On May 17th, NASA's AIM spacecraft detected the first noctilucent clouds (NLCs) of summer. Those first electric-blue smudges were barely visible. Since then, however, the clouds have rapidly intensified. Recent images from orbit show a growing bank of NLCs pinwheeling just inside the Arctic Circle:
NLCs in May 2020
NLCs are Earth's highest clouds. Seeded by meteoroids, they float at the edge of space more than 80 km above the ground. The clouds form when summertime wisps of water vapor rise up to the mesosphere, allowing water to crystallize around specks of meteor smoke. Last summer, they spread as far south as Los Angeles and Las Vegas, setting records for low-latitude sightings.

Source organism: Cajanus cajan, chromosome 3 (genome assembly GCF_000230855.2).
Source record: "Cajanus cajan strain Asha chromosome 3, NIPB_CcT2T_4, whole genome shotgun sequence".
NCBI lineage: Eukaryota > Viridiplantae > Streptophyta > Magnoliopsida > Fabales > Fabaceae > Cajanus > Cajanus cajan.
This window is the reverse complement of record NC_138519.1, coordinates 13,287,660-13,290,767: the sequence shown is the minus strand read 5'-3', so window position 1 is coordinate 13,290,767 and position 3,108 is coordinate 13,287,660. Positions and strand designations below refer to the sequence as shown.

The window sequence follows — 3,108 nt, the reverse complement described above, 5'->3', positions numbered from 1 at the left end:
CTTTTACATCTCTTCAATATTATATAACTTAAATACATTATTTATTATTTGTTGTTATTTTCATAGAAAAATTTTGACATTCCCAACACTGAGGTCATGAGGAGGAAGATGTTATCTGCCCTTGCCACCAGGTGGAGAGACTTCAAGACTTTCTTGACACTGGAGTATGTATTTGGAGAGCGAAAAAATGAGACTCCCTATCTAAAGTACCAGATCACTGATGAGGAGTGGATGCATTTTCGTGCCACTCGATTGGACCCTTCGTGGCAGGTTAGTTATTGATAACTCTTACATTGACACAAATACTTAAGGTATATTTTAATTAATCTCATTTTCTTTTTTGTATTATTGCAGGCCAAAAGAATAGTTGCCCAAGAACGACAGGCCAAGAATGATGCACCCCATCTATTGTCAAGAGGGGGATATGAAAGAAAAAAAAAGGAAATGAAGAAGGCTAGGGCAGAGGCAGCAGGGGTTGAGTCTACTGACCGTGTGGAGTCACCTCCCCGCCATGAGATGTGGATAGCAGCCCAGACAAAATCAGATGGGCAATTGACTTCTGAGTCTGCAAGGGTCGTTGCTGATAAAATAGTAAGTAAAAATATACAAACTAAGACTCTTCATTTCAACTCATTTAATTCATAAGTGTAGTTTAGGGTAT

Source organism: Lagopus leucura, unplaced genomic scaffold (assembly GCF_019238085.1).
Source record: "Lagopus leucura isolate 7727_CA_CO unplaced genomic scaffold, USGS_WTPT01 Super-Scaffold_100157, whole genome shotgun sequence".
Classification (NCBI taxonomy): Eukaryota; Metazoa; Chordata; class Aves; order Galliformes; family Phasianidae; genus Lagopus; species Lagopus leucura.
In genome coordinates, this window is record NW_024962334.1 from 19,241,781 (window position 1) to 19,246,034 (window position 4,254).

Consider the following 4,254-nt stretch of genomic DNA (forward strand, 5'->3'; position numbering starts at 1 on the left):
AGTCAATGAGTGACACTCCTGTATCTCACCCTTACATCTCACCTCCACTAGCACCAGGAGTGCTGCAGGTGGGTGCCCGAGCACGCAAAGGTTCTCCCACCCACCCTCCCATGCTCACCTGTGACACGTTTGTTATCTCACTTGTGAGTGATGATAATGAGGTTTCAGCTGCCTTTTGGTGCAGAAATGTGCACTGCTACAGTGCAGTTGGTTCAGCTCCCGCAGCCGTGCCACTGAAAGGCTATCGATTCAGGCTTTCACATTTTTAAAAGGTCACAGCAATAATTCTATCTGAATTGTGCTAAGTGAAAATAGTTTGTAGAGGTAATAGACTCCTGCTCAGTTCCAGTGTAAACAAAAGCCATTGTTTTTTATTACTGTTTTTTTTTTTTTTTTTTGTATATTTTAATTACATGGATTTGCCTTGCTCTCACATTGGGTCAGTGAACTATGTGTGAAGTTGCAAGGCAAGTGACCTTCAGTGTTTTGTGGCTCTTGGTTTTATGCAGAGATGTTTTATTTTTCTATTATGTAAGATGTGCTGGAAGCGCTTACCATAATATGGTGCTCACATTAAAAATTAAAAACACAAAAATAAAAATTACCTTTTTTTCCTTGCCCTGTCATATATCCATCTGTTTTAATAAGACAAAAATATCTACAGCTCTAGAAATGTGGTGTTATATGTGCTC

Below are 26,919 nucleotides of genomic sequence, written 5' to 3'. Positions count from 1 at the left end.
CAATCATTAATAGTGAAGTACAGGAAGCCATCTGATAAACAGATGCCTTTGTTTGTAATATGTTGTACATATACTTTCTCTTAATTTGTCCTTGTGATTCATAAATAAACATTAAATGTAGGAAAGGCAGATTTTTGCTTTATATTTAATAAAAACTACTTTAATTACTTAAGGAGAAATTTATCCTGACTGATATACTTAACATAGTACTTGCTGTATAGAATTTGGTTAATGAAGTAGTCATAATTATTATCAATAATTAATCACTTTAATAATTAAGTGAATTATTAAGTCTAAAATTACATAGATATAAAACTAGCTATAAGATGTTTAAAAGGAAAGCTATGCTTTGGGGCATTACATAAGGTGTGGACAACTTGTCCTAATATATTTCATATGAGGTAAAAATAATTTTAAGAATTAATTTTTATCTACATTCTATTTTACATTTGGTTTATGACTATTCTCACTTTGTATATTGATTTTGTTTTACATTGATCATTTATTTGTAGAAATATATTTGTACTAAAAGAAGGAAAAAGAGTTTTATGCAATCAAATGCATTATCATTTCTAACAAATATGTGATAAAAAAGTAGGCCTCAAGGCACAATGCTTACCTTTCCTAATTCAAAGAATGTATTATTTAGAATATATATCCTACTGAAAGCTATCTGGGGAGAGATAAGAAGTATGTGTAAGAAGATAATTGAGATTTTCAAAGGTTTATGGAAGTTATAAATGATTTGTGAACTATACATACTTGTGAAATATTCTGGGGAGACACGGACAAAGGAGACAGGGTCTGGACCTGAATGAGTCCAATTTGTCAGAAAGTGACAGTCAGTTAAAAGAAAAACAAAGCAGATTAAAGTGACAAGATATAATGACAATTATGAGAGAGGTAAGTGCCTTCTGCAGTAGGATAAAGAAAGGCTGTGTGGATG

It's early in the 2020 season, so the clouds are still concentrated around the North Pole. Nevertheless, people in Europe are starting to see them. Johny Krahbichler sends this picture taken last night (May 26th) from Ängelholm, Sweden:
NLCs over Angelholm, Sweden
© Johny Krahbichler
"These night glowing clouds are pretty common during the summer here in Sweden," says Krahbichler. "But it's rare that they glow this brightly over such a large area. As soon as I saw them I ran to get my camera. The glow from the clouds ended up matching the glow of my LED strip inside!"

Noctilucent clouds have been likened to a great "geophysical light bulb" because they turn on abruptly, reaching almost full intensity over a period of ~10 days. By early June, therefore, we can expect the clouds to spread farther south with a significant increase in brightness. The circular rhythm of the pinwheel motion (caused by a 5-day planetary wave) may even allow us to start issuing predictions of latitude ranges where the clouds are most likely to appear.

Stay tuned for updates--and be alert for electric blue.